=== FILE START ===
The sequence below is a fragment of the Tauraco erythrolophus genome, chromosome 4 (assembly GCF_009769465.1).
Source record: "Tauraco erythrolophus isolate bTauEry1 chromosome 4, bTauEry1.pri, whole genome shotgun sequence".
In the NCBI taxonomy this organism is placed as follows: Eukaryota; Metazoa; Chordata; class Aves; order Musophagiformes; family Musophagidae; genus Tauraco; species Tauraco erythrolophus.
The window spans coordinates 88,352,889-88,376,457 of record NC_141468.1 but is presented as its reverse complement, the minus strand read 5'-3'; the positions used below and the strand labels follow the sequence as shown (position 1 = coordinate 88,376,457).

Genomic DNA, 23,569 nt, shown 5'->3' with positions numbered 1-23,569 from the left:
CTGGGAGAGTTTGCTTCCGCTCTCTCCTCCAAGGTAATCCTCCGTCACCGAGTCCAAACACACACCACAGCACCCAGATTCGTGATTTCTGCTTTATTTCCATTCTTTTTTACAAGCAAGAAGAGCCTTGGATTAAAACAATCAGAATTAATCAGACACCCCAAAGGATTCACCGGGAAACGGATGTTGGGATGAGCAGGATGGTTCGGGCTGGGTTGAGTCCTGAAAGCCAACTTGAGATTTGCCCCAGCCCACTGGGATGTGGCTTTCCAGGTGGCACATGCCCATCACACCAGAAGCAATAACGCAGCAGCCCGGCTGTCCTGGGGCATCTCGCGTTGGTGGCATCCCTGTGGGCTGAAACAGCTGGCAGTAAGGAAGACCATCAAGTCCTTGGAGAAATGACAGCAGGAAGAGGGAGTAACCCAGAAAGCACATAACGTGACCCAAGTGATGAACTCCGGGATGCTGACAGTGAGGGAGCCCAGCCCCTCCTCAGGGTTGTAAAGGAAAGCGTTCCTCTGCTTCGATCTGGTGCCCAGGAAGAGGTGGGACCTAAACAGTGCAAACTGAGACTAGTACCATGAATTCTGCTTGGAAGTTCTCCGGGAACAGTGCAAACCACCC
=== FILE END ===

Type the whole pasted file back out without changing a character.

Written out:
The sequence below is a fragment of the Tauraco erythrolophus genome, chromosome 4 (assembly GCF_009769465.1).
Source record: "Tauraco erythrolophus isolate bTauEry1 chromosome 4, bTauEry1.pri, whole genome shotgun sequence".
In the NCBI taxonomy this organism is placed as follows: Eukaryota; Metazoa; Chordata; class Aves; order Musophagiformes; family Musophagidae; genus Tauraco; species Tauraco erythrolophus.
The window spans coordinates 88,352,889-88,376,457 of record NC_141468.1 but is presented as its reverse complement, the minus strand read 5'-3'; the positions used below and the strand labels follow the sequence as shown (position 1 = coordinate 88,376,457).

Genomic DNA, 23,569 nt, shown 5'->3' with positions numbered 1-23,569 from the left:
CTGGGAGAGTTTGCTTCCGCTCTCTCCTCCAAGGTAATCCTCCGTCACCGAGTCCAAACACACACCACAGCACCCAGATTCGTGATTTCTGCTTTATTTCCATTCTTTTTTACAAGCAAGAAGAGCCTTGGATTAAAACAATCAGAATTAATCAGACACCCCAAAGGATTCACCGGGAAACGGATGTTGGGATGAGCAGGATGGTTCGGGCTGGGTTGAGTCCTGAAAGCCAACTTGAGATTTGCCCCAGCCCACTGGGATGTGGCTTTCCAGGTGGCACATGCCCATCACACCAGAAGCAATAACGCAGCAGCCCGGCTGTCCTGGGGCATCTCGCGTTGGTGGCATCCCTGTGGGCTGAAACAGCTGGCAGTAAGGAAGACCATCAAGTCCTTGGAGAAATGACAGCAGGAAGAGGGAGTAACCCAGAAAGCACATAACGTGACCCAAGTGATGAACTCCGGGATGCTGACAGTGAGGGAGCCCAGCCCCTCCTCAGGGTTGTAAAGGAAAGCGTTCCTCTGCTTCGATCTGGTGCCCAGGAAGAGGTGGGACCTAAACAGTGCAAACTGAGACTAGTACCATGAATTCTGCTTGGAAGTTCTCCGGGAACAGTGCAAACCACCC